The Covid-19 pandemic has made it impossible for the HSBC World Rugby Sevens Series to pursue their events due to safety issues. Fan’s from around the world are forced to wait till this July for top notch sevens rugby to begin again at the highly coveted Olympic Games in Tokyo.
HSBC announced in a 2016 report that in “the future of rugby” found it to be the fastest growing sport in the world, and its addition to the Olympic games has further broaden its market by 30 million fans.
Australia is one example as they found a boost in participation following the national women’s sevens side winning gold at the Rio Olympics in 2016. Off of their success Rugby Union saw a major boost in total participation world wide since 2012.
Then Australian Rugby (RA) participation growth manager Cameron Tradell talked on the ABC in 2016 “Sevens has the same explosiveness around what is happening on the field, and the expectation of the unknown when you head to a sevens game is very similar to the BBL,” Tradell said.
“I think the fact it is genuinely seen as being an equal opportunity game because of the success of the girls [at the Olympics] puts us in a stronger position than cricket with regards to having so much opportunity to showcase the nuances between the male and the female game.”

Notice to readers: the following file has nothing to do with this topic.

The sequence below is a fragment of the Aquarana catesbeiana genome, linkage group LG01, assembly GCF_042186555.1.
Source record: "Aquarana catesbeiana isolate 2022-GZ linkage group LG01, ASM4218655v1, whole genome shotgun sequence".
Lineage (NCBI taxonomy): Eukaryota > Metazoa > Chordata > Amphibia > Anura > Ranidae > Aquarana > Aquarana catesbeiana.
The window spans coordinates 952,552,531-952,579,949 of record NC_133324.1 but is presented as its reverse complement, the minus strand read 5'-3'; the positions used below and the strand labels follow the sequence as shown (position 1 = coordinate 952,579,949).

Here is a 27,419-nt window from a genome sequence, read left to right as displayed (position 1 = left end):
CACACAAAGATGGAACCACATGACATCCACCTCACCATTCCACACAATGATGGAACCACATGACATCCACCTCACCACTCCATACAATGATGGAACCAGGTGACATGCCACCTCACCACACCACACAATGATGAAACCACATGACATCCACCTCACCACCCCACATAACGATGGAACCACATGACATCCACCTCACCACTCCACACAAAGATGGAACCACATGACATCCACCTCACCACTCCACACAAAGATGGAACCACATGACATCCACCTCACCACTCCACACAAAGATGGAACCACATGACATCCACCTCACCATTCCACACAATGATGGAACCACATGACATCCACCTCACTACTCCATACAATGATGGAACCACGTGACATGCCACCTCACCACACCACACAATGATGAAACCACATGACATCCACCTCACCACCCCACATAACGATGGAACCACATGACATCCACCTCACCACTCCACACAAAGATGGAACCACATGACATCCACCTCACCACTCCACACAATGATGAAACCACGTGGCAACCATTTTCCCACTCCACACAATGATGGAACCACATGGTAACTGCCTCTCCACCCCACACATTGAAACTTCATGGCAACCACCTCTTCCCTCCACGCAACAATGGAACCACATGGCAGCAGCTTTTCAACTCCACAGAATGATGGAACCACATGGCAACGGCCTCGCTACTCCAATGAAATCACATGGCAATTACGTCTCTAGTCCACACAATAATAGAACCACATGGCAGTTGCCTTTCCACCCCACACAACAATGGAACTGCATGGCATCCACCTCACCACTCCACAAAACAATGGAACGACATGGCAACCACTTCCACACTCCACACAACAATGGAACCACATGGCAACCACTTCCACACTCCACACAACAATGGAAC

Tradell’s words echoing and building anticipations around the next Olympic appearance, we wonder why moves had not been made to create a professional national rugby sevens competition in the country.
The AON Sevens that started in 2017 was a great addition to bring professional rugby in Australia, the tournament has also proved to be of great use to fining new talents as it has provided Rugby Australia with a vast pool of players to strengthen the sevens squads. The younger generation was given a tournament where they can showcase their talents and skills.
For the men, there has been little equivalent despite new broadcasting partners. The proven growth of the game has been proven of great marketability for networks, this must be time to start discussing and pushing for an expansion of the game. Australia would be the perfect catalysts to expand the sport to the new generation of kids around the world.
With many willing broadcast stations excited to show off their new jewel and hopefully another gold medal in the Olympic Games in Tokyo, now is the best time to start their campaign into growing a platform that will showcase their top rugby sevens talents on screens and at the stadium.
World Rugby Sevens Series needs an addition to the growing appetite of sevens rugby fans for all-day action, costume coordination, day drinking and Sweet Caroline sing-alongs and after after parties.